Former Secretary of State James Baker charms an SRO crowd
James Baker, III, received a very warm reception Monday evening -- from the weather as well as the 450 or so people that filled Engelhard Activities Building for the 2009 Alison Harrison Goodyear Fellow's lecture. Temperatures nearing 90 degrees did little to dampen what Head of School Mary Louise Leipheimer called "a magical night."
In addition to our students, who looked lovely in their "banquet" dress and did us proud with their questions, a number of noted people were there, including at least one ambassador, several former presidential advisors and under-secretaries of various federal departments, two of the late Anne Legendre Armstrong's children and -- surprising his father on the eve of his birthday -- Douglas Baker.
In a speech clearly aimed at our students, the former Secretary of State and Treasury and White House Chief of Staff spoke eloquently about leadership -- what it means, what it requires and how Mrs. Armstrong, a 1945 grad of Foxcroft and longtime colleague of Baker's, exemplified it. During a lively question-and-answer period after the 25-minute speech, he discussed a wide variety of current issues, from Guantanamo Bay and the legacy of President George W. Bush to Iran, Pakistan and the economy. After the presentation, Mary Lou led the assemblage in a rousing rendition of "Happy Birthday" (Mr. Baker turned 79 Tuesday) and then led guests over to Covert for a splendid reception.
In his speech, Mr. Baker defined leadership in terms all could understand -- "knowing what to do and doing it" -- and posited that we all can realize our leadership potential if we are committed to something bigger than ourselves, some set values, and having the perseverance to fight for those values. He further noted that leadership required enthusiasm, intellect, loyalty and good humor and must never, never surrender to pessimism.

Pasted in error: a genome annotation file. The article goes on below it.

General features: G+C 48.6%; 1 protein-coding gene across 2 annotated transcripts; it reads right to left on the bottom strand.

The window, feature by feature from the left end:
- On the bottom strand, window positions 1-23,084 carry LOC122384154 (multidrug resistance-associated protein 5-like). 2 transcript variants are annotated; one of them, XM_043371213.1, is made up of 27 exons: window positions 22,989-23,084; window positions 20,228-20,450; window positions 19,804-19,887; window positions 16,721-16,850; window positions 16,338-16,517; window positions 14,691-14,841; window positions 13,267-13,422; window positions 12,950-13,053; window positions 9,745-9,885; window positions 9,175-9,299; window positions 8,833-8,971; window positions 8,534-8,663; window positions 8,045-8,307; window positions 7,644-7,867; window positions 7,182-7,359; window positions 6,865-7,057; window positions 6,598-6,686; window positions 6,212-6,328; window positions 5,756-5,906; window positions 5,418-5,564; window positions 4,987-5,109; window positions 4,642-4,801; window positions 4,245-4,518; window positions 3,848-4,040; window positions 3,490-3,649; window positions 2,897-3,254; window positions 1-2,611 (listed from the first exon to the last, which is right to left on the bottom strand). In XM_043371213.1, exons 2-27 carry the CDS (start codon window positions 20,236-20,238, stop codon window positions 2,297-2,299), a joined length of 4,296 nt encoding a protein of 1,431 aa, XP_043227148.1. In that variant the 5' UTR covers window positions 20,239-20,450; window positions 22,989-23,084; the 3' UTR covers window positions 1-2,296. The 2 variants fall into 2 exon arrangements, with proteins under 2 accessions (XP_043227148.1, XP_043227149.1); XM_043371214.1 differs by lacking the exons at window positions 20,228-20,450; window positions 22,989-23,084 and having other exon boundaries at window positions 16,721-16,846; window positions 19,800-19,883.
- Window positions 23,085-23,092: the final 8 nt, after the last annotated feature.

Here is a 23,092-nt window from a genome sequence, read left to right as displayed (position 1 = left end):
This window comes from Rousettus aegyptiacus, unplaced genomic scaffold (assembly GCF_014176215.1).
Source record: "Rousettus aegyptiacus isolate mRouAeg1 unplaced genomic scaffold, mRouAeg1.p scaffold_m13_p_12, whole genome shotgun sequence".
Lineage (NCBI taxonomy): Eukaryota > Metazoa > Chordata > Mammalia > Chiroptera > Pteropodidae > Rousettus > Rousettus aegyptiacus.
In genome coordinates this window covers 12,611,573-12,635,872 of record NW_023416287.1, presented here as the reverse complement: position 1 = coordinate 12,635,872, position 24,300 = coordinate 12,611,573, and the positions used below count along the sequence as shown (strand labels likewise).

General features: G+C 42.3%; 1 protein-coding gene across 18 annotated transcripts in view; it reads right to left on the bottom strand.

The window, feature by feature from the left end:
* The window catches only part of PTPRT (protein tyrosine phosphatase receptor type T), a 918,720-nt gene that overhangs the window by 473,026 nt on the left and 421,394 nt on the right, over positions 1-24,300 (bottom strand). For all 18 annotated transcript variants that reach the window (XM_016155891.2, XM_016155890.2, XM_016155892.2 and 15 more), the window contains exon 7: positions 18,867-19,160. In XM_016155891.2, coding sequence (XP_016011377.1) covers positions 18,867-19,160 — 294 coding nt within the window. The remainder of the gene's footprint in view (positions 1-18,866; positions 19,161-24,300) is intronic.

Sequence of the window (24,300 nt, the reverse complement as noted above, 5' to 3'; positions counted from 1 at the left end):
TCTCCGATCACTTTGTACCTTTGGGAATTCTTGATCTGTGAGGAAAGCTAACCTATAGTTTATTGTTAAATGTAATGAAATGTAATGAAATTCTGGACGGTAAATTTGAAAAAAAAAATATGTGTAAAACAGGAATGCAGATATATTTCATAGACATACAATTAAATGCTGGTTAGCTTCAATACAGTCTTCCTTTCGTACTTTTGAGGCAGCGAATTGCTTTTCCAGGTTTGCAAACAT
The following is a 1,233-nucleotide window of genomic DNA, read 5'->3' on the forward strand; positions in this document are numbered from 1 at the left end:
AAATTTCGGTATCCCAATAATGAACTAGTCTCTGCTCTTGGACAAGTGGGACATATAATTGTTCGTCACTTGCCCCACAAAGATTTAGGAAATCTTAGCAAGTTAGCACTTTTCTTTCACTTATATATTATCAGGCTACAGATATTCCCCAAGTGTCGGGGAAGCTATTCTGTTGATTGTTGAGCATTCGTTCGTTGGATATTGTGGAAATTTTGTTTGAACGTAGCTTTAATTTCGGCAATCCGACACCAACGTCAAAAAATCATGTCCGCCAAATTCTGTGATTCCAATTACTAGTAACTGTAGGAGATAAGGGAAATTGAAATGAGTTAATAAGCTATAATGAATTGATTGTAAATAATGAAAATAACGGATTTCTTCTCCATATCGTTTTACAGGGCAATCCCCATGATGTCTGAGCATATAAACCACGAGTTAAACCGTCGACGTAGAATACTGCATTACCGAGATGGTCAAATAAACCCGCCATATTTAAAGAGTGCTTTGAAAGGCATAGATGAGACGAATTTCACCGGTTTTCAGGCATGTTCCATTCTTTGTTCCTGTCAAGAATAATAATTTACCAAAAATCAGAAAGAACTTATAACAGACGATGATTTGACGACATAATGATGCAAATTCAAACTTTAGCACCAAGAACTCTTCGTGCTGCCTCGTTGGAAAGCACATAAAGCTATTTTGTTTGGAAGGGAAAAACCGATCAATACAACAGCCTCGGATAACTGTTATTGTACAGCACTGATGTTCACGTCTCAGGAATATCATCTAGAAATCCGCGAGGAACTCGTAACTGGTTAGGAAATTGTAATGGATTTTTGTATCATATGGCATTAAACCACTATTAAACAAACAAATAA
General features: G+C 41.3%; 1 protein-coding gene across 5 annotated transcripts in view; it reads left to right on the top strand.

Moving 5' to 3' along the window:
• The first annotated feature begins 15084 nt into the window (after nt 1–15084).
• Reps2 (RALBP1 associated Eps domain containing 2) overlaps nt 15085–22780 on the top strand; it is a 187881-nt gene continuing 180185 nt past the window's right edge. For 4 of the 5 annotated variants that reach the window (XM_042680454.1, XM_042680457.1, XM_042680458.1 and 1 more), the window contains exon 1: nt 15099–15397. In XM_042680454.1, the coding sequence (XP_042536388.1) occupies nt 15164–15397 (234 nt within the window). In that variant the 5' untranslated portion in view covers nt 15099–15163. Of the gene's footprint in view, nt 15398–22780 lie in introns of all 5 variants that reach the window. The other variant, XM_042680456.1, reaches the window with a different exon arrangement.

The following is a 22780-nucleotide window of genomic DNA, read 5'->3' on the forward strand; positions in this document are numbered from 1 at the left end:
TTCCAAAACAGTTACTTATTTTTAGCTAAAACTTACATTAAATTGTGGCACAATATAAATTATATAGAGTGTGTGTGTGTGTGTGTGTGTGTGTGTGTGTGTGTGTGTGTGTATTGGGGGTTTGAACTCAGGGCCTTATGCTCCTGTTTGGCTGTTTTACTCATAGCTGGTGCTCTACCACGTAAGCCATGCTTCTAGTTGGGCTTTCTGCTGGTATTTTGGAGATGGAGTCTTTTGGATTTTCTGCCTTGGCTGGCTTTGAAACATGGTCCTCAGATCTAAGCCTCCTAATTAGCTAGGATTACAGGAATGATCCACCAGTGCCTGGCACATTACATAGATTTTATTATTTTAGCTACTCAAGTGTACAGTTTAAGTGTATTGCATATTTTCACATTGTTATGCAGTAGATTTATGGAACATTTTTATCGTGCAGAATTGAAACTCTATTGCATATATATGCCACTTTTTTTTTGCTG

Throughout the talk, Mr. Baker referred to Mrs. Armstrong and her extraordinary leadership. "She was involved in public service for the right reason, one that isn't always the case these days," he said. "She was in it not to elevate herself, but to elevate America." A true pioneer, Mrs. Armstrong was the first female keynote speaker at a national political convention, the first female Counselor to the President and the first female Ambassador to the Court of St. James. But, he pointed out, she fought for increased presence of all women in public service, establishing the White House Office of Women’s Programs to provide a liaison between the president and women’s groups, to recruit female appointees to high-level government positions and to broaden opportunities for women in the federal government.
And yes, Mr. Baker did credit Foxcroft in large part for Mrs. Armstrong's being a "great, great American." He concluded his talk saying, "Anne Armstrong was an outstanding leader. She knew what to do and she did it. And guess what? She learned a lot -- if not all -- of that at this School."
An all-girls boarding and day school in Northern Virginia, Foxcroft prepares young women in grades 9-12 for success in college and in life. Our outstanding academic program offers challenging courses, including Advanced Placement classes and an innovative STEM program. Our premiere equestrian program is nationally recognized, and our athletic teams have won conference and state championships. Experience the best in girls' boarding schools: visit Foxcroft.